Memory Lane: Rebbe Menachem Benzion Rottenberg-Halberstam
The Biala-Bilitzer Rebbe
In the early 1950’s, the Rav of Maimonides Hospital—or, Israel Zion, as it was originally known—was Rav Dovid Benzion Kanfei Yonah (in Yiddish, Taubenfligel). When he fell ill, he sent his children for a bracha to ‘the Sanzer einikel who lived at the entrance to Bensonhust; for he is a baki in the farthermost corners of Shas.’
He was alluding to the Biala Bilitzer Rebbe, who lived on 21st Avenue.
The Rebbe was born in the year 1881 in the town of Wolbrum, in Galicia—but his birth was marred in the pain of the passing of his mother in childbirth. He was thus named Menachem, with the hope of consolation for this loss.
His father, Rav Aaron Halberstam, the Biala-Bilitzer Rebbe, zt”l, Hy”d, was a son of Rebbe Yosef Zev, a son of Rav Dovid’l of Kshanov, who was a son of the Divrei Chaim of Sanz. Rav Aaron was a Gaon in Torah. By the time he was 32 years old, he had authored 32 seforim. He served as the Rav of Biala-Bilitz for fifty years.
The child was raised by his maternal grandfather, Rav Alter Meir Dovid Rottenberg of Volbrom and his Rebbetzin who was a granddaughter of the Yehudi Hakadosh of Peshischa—and this is how he came to have the added surname Rottenberg.
The child—a scion of the greatest lights of chassidus—showed early signs of kedushah and ahavas Yisroel.
In 1899, Rav Menachem Benzion married the granddaughter of the Parisover Rebbe (a brother of the Chidushei Harim of Ger)—who was famed throughout Poland—and merited to drink from his Torah and his glow for a few years. But this spiritual utopia came to a sad close when his Rebbetzin of two years passed away, and he returned to Wolbrum.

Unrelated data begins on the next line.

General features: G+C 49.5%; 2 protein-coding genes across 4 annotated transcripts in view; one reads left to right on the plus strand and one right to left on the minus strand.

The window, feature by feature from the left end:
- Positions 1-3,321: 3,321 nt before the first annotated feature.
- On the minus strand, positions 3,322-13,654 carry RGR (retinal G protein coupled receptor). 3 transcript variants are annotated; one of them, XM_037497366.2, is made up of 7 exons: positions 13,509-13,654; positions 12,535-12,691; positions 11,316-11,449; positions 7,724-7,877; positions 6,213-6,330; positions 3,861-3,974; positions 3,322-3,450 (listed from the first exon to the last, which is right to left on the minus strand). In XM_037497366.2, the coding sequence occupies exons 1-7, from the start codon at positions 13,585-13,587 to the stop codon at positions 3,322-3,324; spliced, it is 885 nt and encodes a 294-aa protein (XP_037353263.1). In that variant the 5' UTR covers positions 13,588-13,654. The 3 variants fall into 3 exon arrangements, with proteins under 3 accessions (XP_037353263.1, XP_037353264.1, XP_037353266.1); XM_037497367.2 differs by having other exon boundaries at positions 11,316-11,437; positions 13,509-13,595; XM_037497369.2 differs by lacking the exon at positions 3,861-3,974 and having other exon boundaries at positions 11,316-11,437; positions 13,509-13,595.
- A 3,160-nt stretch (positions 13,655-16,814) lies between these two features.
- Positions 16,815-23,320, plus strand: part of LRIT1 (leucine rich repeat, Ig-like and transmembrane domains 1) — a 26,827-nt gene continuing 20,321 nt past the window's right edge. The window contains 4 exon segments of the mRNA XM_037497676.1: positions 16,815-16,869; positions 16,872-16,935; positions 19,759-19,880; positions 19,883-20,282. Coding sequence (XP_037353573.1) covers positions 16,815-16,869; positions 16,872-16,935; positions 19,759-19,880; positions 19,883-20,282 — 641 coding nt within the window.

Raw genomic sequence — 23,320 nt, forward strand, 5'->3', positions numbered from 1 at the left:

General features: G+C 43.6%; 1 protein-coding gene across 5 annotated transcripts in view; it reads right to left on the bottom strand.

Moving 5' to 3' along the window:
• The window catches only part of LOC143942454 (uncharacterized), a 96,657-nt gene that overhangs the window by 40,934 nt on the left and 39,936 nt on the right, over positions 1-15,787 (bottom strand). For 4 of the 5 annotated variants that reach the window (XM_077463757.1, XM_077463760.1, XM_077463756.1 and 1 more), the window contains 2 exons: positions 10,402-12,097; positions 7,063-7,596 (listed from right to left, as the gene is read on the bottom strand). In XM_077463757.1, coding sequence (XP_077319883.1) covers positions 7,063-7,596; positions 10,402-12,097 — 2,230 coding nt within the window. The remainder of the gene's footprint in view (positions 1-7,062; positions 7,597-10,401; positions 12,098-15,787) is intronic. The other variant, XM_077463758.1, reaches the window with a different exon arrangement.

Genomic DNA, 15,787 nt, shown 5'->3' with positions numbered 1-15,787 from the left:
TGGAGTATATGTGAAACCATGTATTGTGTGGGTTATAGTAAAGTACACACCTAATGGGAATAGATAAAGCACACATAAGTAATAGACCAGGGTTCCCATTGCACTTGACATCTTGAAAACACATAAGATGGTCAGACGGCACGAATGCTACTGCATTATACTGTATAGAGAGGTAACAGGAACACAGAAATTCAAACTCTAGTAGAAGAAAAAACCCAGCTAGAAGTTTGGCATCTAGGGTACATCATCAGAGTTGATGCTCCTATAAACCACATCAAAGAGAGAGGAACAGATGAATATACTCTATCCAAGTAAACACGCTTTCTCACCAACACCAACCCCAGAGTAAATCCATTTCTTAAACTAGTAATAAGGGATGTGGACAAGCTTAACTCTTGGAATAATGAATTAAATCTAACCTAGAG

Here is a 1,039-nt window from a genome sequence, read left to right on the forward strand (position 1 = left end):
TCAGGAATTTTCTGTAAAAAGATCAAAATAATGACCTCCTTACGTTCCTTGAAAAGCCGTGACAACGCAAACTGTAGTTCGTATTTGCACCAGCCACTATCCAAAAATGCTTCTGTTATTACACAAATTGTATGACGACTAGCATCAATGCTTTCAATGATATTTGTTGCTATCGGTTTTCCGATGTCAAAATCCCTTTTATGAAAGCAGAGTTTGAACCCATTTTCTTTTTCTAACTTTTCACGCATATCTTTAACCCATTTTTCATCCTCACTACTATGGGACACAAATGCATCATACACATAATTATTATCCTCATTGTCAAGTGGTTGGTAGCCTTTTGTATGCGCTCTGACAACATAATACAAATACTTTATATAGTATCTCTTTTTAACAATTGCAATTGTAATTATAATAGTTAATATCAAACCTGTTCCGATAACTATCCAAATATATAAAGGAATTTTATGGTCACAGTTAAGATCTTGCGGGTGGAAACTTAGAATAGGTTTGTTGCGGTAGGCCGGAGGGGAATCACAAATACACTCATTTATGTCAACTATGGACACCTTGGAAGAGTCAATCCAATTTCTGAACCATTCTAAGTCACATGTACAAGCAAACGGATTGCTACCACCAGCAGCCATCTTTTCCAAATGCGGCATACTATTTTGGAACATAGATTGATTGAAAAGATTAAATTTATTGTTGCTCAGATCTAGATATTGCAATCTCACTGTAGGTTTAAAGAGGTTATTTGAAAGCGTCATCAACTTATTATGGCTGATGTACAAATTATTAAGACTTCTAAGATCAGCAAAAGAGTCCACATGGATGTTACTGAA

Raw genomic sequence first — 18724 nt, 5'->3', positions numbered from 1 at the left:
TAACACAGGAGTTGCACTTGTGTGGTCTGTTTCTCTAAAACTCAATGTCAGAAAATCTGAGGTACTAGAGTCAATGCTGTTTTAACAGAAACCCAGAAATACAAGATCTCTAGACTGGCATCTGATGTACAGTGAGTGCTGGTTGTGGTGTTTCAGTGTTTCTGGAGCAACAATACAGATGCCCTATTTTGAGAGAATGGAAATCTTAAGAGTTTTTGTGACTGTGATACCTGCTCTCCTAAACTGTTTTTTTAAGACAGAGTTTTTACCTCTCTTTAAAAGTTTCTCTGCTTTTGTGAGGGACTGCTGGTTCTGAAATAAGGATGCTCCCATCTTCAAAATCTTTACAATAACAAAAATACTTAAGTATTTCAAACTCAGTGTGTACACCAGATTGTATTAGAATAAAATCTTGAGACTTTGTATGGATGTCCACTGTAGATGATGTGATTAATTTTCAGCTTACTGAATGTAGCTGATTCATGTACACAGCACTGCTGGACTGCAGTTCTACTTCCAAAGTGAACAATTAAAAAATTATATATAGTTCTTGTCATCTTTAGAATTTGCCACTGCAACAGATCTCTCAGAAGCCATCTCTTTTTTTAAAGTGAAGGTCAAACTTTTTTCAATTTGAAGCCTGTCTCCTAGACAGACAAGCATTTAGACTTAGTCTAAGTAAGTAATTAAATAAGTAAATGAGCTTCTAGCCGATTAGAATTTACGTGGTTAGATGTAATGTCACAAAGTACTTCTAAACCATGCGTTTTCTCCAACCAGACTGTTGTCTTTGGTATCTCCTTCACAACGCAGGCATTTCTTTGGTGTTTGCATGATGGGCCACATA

He then married the daughter of the Voidislover Rebbe, the sifsei Avrhaham. In Voidislov he threw himself into Torah and avodah, and ultimately received semichah from his father in law.
Perpetuating a Torah Legacy
The Rebbe dedicated himself wholeheartedly to the Torah legacy of his father, Hy”d, who was murdered by the Nazis in the spring of 1942—expending enormous effort in bringing his seforim to print, after the war had interrupted their availability. These spanned the gamut of Shas, Poskim, Shulchan Aruch, and derush. He had a special affinity for the Pri Megadim, and authored two seforim in order to elucidate the long text, and make it more accessible to more people. A great patron of these printings was Rav Shabsi Frankel, who had been close to the Rebbe’s father back in Poland.
In the foreword he expressed his joy at the zechus of salvaging the Torah of his father, and at the same time he lamented scores of more manuscripts that were consumed in the flames of the Holocaust.
Bringing the influence Westward
In 1922, he arrived in America, and served as a fusion of the influence of various Chassidic courts.
Especially for the Yidden of Galicia, the name of the Divrei Chaim is kodesh kadashim. And although he was born six years hence the petirah, his father had been raised in the home of his grandfather the Divrei Chaim, his father in law had spent years in that court, and all of the tzaddikim he would journey to were disciples of the Sanzer Rav—thus, Rav Menachem Benzion exhibited many of the qualities of simcha, Torah, and chessed that defined Sanz. Whenever he would say over Torah from the Divrei Chaim, his face would take on a special glow, and he would become animated.
He was revered among the chassidishe Rebbes—both those who were here prior to the war, as well as those who were spared the inferno, and sought to transplant their lives in America. He was one of the oldest Rebbes to reside in America, and he was a respected presence at many Rabbinic events, as evidenced by some of the pictures we see here.
In his shtiebel on 64th Street, everyone was welcome, and so many people kept their connection through this holy Yid, with the tremendous tzurah—until his passing on 23 Nissan, 1957.